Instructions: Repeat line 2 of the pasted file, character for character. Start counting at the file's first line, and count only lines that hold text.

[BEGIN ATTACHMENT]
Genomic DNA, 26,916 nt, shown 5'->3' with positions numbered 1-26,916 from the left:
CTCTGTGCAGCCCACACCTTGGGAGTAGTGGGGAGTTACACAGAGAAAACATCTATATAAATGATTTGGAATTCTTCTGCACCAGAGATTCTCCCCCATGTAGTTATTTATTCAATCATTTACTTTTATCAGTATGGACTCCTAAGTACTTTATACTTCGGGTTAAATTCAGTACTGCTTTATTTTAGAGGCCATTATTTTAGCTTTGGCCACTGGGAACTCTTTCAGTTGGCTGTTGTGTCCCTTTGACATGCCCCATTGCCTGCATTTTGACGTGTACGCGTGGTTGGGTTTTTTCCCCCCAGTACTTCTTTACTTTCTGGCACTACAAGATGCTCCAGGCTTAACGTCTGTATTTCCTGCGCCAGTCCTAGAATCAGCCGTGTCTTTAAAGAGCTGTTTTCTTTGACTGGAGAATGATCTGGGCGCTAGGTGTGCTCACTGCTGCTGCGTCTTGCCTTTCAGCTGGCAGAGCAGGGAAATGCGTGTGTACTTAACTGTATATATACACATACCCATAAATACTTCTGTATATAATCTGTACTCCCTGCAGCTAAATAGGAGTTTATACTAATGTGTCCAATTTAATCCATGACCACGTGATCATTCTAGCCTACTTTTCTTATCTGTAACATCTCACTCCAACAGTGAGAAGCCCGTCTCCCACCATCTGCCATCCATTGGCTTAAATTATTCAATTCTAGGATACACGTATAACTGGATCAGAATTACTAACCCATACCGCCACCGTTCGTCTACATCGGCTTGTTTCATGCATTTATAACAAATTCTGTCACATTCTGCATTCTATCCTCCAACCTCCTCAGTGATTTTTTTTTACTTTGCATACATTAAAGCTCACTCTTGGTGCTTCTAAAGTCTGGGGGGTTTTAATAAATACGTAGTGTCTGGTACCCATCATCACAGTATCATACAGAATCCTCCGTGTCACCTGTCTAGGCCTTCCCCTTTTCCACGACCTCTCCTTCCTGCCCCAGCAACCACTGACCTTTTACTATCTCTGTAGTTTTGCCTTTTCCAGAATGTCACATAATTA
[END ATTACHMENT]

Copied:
CTCTGTGCAGCCCACACCTTGGGAGTAGTGGGGAGTTACACAGAGAAAACATCTATATAAATGATTTGGAATTCTTCTGCACCAGAGATTCTCCCCCATGTAGTTATTTATTCAATCATTTACTTTTATCAGTATGGACTCCTAAGTACTTTATACTTCGGGTTAAATTCAGTACTGCTTTATTTTAGAGGCCATTATTTTAGCTTTGGCCACTGGGAACTCTTTCAGTTGGCTGTTGTGTCCCTTTGACATGCCCCATTGCCTGCATTTTGACGTGTACGCGTGGTTGGGTTTTTTCCCCCCAGTACTTCTTTACTTTCTGGCACTACAAGATGCTCCAGGCTTAACGTCTGTATTTCCTGCGCCAGTCCTAGAATCAGCCGTGTCTTTAAAGAGCTGTTTTCTTTGACTGGAGAATGATCTGGGCGCTAGGTGTGCTCACTGCTGCTGCGTCTTGCCTTTCAGCTGGCAGAGCAGGGAAATGCGTGTGTACTTAACTGTATATATACACATACCCATAAATACTTCTGTATATAATCTGTACTCCCTGCAGCTAAATAGGAGTTTATACTAATGTGTCCAATTTAATCCATGACCACGTGATCATTCTAGCCTACTTTTCTTATCTGTAACATCTCACTCCAACAGTGAGAAGCCCGTCTCCCACCATCTGCCATCCATTGGCTTAAATTATTCAATTCTAGGATACACGTATAACTGGATCAGAATTACTAACCCATACCGCCACCGTTCGTCTACATCGGCTTGTTTCATGCATTTATAACAAATTCTGTCACATTCTGCATTCTATCCTCCAACCTCCTCAGTGATTTTTTTTTACTTTGCATACATTAAAGCTCACTCTTGGTGCTTCTAAAGTCTGGGGGGTTTTAATAAATACGTAGTGTCTGGTACCCATCATCACAGTATCATACAGAATCCTCCGTGTCACCTGTCTAGGCCTTCCCCTTTTCCACGACCTCTCCTTCCTGCCCCAGCAACCACTGACCTTTTACTATCTCTGTAGTTTTGCCTTTTCCAGAATGTCACATAATTA